Despite the occasional April snowstorm our landscape is about to explode into electric GREEN. It’s been patiently waiting and waiting and the time is nigh. Later this week I’ll plant my onion sets for green onions —I keep harvesting the shoots throughout the spring and the bulbs keep producing more. But I rely on others with more space for growing the asparagus, especially since I don’t know where the secret ditch patches are around these hills.
A few historical tidbits from the wiki about this amazing flowering perennial:
-Emperor Augustus created the “Asparagus Fleet” for hauling the vegetable, and coined the expression ‘faster than cooking asparagus’ for quick action.
-A recipe for cooking asparagus is in the oldest surviving book of recipes, Apicius’s third-century AD “De re coquinaria, Book III”.
-Asparagus has been used as a vegetable and medicine, owing to its delicate flavour, diuretic properties, and more.
-It is pictured as an offering on an Egyptian ‘frieze‘ dating to 3000 BC.
Asparagus is best when eaten right away, simmered in water or steamed, served with just salt or maybe some butter. Nothing more is needed. But preserving it for another day is my goal this week—I will be using it on an antipasto tray in a few weeks.
This is a photo from last year’s appetizers at a Sytten d Mai celebration (Norwegian Independence Day). The Pickled Asparagus is on top of Rye bread with Anchovy Butter and Grated Egg Yolk. The other treats on the tray are a Smoked Pork Tenderloin Canapé with Parsley Shallot Butter and Pickled Onions, and a Smoked Shrimp Canapé with Dill Cream Cheese.
I love my trays. For years I’ve collected them from Wilton Armetale, a Lancaster County based company that makes metal alloy servingware with an appearance similar to pewter which can handle both the freezer and the oven. They’ve highlighted numerous designers over the years so the styles are varied—from ‘colonial American’ and to modern and fun like this one. These days I look on ebay for older versions that were made in Pennsylvania before they moved the factory overseas a few years ago.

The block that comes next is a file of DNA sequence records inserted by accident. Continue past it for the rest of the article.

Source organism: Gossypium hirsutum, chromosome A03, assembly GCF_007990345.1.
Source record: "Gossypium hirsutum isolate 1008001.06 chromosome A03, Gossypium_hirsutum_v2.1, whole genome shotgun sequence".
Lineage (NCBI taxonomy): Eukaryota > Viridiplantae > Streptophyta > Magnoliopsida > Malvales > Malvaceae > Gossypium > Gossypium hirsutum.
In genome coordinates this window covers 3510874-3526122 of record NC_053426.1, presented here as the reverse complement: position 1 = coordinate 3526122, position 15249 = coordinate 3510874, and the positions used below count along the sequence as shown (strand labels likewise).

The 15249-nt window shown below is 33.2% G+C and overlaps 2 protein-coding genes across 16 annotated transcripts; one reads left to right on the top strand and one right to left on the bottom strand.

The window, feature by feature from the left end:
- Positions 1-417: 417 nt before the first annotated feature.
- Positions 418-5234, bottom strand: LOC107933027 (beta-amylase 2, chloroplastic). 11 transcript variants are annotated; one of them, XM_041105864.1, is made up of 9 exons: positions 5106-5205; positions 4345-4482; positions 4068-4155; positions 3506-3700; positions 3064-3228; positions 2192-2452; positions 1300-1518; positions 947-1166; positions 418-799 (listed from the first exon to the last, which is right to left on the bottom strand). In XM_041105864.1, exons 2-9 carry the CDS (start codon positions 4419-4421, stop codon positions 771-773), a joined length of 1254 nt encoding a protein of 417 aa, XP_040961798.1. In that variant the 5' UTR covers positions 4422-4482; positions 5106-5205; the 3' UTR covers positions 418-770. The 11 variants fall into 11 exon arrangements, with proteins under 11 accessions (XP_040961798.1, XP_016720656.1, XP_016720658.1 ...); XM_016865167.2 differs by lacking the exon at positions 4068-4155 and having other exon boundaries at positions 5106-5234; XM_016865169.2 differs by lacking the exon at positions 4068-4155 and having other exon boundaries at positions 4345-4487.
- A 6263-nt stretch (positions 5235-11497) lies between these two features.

Be sure to enjoy the spring asparagus as it comes in, then pickle some to savor later on! These snappy buddies would be great as a snack or in a pasta salad on a summer picnic. Hmm, I may have to try that.
Prep Time: 20 minutes MarinateTime: at least 2 days
Trim off the tough ends and slice into 2 inch pieces:
1 pound Asparagus
Heat a pot of water to boiling.
Blanch the asparagus in boiling water for 10 seconds.
Immerse the asparagus in cold water to stop the cooking process.
Heat in a sauce pan, stirring occasionally, until the sugar and salt dissolve:
1 1/2 cups Water
1 cup Sugar
1/2 cup white Distilled Vinegar
1/2 cup Cider Vinegar
2 teaspoons Salt
1/8 teaspoon Chili Flakes
In a sterile quart jar add:
4 Lemon Slices
1 large clove Garlic
the blanched Asparagus
Pour the vinegar mixture over the asparagus and close the lid.
Store in the refrigerator, or use a water bath canning method to seal the jar.
Asparagus should be ready to eat within a couple of days.
I still have zinc lids from my mother’s canning days
3 thoughts on “Pickled Asparagus”
Asparagus is a plant that I enjoy more as it grows than I do as an edible – it is a comfort plant that reminds me of Grandma’s Garden on the old homestead… I often think of establishing a patch, but that’s as far as it ever goes. I do enjoy asparagus tossed with olive oil, salt and pepper then grilled… of course, wrapping with a bit of proscuitto takes it to a completely different level – bacon also works, but needs to be par cooked in order to prevent over-cooking the asparagus on the grill… just a hint of char… leftovers (ha ha) are tasty with eggs or in an omelet. Hmmm… must be time for breakfast.
Mmmm, par-cooking asparagus before grilling, I’m going to do that this week.
Like I said, you need your own blog…
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